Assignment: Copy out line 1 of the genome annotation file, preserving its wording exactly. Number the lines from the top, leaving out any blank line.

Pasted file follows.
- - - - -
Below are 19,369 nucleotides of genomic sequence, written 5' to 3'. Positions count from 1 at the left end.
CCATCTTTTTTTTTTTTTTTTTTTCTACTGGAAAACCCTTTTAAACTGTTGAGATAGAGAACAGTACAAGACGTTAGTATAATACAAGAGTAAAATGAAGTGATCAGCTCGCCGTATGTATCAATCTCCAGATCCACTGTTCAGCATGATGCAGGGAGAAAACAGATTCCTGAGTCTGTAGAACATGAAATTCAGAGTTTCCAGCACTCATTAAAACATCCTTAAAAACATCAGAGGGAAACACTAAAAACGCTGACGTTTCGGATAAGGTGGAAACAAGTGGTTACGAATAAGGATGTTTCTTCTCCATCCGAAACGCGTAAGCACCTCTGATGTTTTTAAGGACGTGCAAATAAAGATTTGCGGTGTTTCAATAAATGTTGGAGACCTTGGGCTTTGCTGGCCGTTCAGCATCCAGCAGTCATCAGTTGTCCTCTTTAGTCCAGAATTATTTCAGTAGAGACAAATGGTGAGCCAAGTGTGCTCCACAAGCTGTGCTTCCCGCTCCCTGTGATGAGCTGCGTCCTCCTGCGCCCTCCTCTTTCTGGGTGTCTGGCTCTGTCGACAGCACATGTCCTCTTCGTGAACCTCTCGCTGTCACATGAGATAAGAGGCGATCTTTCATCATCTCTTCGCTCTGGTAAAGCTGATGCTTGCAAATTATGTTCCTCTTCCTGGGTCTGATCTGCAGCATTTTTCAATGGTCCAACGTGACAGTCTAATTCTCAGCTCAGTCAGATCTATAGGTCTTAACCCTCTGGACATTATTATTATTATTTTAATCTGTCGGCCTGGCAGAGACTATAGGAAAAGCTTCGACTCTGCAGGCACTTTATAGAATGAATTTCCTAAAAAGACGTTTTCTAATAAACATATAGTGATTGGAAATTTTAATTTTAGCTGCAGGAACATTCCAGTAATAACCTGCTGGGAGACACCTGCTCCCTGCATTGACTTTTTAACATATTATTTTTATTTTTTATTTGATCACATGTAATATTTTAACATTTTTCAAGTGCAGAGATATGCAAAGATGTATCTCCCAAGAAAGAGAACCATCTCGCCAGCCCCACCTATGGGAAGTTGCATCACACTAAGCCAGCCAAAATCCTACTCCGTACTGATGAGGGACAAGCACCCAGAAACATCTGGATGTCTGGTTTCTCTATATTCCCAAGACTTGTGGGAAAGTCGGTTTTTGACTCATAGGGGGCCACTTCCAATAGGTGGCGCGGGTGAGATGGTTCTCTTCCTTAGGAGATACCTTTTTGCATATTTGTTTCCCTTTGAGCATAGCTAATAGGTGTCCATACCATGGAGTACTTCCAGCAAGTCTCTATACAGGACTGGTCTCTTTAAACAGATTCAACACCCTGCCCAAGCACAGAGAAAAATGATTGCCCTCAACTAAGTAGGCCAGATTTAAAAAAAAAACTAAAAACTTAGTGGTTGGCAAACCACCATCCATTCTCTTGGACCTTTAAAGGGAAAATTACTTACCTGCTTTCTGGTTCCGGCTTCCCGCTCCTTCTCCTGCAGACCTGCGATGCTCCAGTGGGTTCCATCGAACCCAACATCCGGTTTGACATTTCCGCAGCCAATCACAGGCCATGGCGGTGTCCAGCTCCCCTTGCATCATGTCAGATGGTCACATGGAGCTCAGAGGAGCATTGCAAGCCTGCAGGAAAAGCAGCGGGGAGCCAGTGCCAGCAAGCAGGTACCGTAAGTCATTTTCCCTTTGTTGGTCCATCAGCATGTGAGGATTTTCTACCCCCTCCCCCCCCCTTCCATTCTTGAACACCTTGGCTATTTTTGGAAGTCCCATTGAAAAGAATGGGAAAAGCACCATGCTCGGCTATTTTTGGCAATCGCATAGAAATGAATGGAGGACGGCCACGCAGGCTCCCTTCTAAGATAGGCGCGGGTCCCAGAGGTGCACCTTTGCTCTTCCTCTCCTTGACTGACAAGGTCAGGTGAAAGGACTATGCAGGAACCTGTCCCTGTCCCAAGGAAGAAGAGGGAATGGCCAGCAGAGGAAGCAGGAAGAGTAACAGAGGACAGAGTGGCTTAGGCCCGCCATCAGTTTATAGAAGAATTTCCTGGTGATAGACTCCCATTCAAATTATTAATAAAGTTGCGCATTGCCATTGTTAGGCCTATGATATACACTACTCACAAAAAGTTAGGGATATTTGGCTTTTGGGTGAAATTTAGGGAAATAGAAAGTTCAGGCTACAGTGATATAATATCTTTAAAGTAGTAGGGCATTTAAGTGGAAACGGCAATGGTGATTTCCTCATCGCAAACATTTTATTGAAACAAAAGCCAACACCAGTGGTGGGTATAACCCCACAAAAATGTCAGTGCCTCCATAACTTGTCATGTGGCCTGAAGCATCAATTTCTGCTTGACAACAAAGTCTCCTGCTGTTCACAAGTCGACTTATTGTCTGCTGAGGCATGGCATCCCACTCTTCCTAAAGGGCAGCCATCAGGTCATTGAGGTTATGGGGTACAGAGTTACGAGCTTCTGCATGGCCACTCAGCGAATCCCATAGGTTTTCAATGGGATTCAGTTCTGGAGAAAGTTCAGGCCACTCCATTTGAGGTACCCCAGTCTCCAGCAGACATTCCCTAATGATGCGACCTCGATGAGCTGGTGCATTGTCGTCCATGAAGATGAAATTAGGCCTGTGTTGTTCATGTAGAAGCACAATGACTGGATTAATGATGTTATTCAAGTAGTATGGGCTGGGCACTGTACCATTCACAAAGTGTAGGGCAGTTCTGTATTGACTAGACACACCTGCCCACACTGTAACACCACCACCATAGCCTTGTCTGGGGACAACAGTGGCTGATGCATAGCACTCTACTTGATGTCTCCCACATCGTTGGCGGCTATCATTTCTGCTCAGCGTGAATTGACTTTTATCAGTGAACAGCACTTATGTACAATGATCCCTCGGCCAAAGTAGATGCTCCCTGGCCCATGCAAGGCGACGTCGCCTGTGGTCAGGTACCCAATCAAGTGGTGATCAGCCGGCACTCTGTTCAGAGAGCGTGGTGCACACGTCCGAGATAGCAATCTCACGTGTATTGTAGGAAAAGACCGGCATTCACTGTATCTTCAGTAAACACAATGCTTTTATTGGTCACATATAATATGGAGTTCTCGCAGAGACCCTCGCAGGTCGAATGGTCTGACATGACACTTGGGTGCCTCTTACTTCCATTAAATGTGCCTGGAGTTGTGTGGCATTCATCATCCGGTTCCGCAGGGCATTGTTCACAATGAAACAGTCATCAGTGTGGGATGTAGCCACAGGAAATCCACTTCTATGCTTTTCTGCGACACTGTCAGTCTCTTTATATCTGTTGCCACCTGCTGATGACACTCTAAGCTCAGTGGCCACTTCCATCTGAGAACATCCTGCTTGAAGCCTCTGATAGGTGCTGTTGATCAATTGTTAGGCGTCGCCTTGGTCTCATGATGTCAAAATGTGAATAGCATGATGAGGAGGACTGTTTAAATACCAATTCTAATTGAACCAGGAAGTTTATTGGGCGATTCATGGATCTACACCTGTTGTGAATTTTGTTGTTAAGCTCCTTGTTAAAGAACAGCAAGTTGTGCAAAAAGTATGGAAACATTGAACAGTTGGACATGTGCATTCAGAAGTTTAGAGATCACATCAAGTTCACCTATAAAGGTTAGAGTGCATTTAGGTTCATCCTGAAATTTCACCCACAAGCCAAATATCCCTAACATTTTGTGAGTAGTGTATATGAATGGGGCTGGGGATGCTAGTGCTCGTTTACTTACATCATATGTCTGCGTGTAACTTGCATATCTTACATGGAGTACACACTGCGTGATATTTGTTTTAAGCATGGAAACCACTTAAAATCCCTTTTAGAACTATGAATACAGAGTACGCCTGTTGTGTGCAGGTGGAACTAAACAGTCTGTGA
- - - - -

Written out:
Below are 19,369 nucleotides of genomic sequence, written 5' to 3'. Positions count from 1 at the left end.